L.I.C. in the counter-affidavit submitted didn’t denied that Upendra Sharma had taken life insurance policy for an amount of Rs. 1,00,000 beginning from 20.3.1992 under the Salary Savings Scheme. Agreeing to it, however, the employer was responsible for deducting the premium amount every month from the salary and submitting the same to it, it was the duty of the guaranteed person to ensure payment of premium under the policy. The amounts of premium outstanding for the period December, 1995 to July, 1996 were deposited only on 6.11.1996 which further proved that no premium was paid for the aforesaid months and it was only after the death of the assured that the payment was made by the respondent from his own cause. The policy did lapsed, the respondent was not entitled to the sum assured, excluding the paid up value of the deposits, i.e., Rs. 31,800 which L.I.C.was ready to pay with interest at the rate of 9 per cent per annum, moreover, refund of the amount deposited on 6.11.96 i.e., Rs. 6,040.
As per L.I.C salary saving scheme the employer was to deduct the premium from the salary of the employee and deposit with L.I.C. All the related procedures were the accountability of the employer. Upon death of the concerned employee, the successors found the employer had defaulted in payment causing policy to lapse. L.I.C relied on a clause in the acceptance letter by the employer which said he would act not as the agent of L.I.C but as an agent of his employees.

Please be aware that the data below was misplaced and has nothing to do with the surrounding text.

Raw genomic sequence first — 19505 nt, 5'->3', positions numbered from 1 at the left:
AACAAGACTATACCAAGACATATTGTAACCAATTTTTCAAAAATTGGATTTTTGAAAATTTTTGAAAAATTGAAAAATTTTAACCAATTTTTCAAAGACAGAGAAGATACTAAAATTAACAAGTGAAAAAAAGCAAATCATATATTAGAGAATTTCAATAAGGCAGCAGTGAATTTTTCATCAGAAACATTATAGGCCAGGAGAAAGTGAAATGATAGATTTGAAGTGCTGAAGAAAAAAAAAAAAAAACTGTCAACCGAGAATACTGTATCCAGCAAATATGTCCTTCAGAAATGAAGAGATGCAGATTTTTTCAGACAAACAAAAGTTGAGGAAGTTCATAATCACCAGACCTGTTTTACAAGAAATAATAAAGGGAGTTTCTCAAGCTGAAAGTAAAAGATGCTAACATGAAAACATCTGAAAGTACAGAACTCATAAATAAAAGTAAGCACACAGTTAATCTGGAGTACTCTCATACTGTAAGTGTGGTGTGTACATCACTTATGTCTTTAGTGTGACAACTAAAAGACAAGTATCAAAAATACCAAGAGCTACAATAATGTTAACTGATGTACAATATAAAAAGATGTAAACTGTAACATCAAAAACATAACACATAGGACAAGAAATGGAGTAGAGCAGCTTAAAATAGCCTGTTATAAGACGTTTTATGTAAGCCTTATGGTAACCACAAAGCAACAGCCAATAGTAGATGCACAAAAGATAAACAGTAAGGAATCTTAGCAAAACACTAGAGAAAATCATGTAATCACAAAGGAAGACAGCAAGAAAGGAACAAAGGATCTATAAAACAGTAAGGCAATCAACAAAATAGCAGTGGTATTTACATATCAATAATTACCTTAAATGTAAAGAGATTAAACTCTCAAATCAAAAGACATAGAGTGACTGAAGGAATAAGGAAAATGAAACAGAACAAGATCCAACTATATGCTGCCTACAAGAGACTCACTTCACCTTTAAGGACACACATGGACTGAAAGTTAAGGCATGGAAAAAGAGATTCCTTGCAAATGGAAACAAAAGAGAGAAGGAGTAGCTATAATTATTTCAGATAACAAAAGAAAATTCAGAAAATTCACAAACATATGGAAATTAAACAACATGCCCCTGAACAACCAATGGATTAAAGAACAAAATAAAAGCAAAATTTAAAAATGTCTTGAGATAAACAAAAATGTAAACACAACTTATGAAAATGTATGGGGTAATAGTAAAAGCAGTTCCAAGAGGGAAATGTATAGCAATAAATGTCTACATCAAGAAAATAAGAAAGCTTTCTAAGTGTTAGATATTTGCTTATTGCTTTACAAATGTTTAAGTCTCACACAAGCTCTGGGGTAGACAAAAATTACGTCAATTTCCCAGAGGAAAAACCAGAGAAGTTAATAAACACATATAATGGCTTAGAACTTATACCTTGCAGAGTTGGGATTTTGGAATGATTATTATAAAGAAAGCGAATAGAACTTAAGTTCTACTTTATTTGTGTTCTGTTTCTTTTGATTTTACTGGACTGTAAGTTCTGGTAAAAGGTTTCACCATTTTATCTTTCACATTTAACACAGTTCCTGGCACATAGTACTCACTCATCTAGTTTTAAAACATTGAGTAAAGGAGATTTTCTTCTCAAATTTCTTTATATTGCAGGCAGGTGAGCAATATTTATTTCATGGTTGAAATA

1. Whether the employer to be treated as an agent of the L.I.C even though the express agreement to the contrary?
2. Whether the employer is at fault or the employee for non-payment of premium resulting in lapse of policy?
Arguments from the Appellant Side
The appellant contended that it was briefly stated in the policy and was conveyed to the employer that in the event of non-payment of premium either by employee or employer that would result in lapse of the policy and only the amount which have been submitted by the way of premium would be returned back to the assured at the decided percentage of interest.